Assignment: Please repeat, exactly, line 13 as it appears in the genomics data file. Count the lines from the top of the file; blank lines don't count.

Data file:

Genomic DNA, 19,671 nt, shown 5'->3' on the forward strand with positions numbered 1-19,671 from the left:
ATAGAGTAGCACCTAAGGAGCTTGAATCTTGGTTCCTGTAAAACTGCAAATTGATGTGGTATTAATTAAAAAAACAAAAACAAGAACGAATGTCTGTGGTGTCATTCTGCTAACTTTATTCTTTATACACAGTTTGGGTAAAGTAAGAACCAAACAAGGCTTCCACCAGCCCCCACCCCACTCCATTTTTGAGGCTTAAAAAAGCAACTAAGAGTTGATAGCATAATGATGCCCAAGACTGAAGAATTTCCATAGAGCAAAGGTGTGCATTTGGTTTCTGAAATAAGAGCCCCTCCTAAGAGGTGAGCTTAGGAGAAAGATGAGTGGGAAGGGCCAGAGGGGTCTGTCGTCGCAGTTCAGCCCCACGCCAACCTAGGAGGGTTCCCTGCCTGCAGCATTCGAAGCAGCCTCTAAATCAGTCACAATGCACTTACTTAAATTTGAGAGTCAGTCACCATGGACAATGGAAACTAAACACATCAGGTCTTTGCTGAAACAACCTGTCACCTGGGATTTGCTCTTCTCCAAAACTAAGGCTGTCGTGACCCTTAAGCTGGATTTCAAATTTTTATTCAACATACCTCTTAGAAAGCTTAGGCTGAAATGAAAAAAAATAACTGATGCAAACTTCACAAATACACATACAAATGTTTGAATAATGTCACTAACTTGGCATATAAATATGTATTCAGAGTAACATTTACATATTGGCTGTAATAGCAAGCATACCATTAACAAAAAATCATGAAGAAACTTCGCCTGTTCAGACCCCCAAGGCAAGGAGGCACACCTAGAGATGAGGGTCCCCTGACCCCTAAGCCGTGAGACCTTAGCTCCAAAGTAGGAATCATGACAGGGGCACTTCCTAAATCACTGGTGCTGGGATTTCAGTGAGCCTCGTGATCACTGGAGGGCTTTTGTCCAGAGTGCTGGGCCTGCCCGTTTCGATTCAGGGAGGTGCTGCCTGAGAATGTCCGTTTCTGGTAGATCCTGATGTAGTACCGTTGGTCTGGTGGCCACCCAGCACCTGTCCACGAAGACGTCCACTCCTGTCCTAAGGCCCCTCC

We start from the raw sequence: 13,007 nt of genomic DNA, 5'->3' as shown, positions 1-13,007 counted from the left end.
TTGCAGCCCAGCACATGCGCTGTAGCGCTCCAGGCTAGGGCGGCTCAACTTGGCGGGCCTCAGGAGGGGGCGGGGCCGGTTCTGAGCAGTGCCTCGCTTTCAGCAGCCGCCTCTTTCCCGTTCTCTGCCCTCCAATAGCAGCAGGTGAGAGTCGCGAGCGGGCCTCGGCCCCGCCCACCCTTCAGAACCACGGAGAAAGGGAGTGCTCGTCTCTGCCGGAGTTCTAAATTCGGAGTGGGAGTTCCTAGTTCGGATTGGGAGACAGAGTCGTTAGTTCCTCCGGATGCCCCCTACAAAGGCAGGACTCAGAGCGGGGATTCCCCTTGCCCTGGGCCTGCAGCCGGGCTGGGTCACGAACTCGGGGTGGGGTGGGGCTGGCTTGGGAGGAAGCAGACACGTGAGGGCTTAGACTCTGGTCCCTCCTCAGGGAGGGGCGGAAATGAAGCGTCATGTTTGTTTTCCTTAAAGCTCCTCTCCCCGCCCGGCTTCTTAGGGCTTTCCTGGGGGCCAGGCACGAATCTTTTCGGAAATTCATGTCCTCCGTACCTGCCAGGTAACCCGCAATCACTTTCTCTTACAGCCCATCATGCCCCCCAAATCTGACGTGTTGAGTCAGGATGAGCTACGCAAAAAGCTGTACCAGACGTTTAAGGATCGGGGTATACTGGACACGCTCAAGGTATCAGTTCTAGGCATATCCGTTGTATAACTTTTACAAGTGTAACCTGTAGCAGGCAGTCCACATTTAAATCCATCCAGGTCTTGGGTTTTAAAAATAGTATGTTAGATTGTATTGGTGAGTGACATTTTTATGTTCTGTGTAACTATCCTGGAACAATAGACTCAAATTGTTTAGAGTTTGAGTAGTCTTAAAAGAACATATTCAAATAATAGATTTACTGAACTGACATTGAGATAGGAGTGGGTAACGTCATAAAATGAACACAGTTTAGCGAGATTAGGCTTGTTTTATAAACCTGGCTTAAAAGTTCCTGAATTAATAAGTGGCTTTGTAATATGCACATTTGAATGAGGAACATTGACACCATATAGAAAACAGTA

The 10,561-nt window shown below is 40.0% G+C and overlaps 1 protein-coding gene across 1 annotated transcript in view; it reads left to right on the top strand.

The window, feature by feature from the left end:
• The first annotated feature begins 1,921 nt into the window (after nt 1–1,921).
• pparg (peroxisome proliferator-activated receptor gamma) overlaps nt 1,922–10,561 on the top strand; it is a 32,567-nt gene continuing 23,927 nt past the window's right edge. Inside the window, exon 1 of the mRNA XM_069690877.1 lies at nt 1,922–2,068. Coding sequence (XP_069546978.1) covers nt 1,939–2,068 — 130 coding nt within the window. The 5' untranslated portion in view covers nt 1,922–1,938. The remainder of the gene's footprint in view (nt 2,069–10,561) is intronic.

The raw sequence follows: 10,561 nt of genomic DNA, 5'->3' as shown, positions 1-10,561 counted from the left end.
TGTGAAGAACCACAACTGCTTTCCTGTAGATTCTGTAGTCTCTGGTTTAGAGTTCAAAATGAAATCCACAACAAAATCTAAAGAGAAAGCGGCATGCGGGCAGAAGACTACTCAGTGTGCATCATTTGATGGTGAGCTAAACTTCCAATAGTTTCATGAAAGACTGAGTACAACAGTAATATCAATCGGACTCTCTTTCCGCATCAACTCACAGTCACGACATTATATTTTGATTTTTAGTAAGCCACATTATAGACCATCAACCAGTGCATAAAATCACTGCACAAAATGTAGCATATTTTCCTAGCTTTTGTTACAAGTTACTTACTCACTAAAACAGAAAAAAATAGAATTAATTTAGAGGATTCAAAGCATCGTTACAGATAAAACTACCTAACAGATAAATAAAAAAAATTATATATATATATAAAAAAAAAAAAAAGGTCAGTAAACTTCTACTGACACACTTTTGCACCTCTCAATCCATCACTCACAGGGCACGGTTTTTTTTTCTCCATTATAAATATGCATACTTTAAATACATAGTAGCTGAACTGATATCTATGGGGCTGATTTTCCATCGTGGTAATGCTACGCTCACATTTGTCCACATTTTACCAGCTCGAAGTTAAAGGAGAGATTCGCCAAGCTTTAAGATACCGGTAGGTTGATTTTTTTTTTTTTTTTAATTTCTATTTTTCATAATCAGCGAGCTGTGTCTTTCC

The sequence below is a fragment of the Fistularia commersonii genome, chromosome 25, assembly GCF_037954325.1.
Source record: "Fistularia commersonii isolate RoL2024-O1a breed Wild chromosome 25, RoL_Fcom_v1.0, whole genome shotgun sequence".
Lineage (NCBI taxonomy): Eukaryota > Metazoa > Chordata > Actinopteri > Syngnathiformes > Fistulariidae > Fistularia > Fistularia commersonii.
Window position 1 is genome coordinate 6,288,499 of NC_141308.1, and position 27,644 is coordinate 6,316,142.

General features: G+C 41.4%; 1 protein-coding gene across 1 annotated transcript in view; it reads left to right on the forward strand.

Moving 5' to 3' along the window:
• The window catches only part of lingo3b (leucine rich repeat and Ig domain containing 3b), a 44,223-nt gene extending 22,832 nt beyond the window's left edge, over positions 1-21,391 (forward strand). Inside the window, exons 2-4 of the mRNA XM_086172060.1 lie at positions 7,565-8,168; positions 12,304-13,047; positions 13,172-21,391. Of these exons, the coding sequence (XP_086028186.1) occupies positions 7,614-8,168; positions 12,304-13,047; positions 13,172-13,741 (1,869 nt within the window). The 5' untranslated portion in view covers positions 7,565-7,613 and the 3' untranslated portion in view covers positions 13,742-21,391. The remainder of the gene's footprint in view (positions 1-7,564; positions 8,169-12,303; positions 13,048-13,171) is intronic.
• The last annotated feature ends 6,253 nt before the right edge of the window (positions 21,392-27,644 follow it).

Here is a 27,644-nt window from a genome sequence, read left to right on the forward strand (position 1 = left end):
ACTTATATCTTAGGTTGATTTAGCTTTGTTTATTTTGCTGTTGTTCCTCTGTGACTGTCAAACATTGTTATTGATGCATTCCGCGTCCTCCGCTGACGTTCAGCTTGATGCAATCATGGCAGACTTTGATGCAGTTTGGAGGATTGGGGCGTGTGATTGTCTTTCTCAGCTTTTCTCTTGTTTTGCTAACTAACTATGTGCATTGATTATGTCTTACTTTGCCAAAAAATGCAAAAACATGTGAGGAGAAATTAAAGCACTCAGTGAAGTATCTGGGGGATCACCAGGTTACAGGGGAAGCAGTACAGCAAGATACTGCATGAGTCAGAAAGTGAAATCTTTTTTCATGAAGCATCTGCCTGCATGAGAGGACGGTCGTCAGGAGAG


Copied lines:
Lineage (NCBI taxonomy): Eukaryota > Metazoa > Chordata > Actinopteri > Syngnathiformes > Fistulariidae > Fistularia > Fistularia commersonii.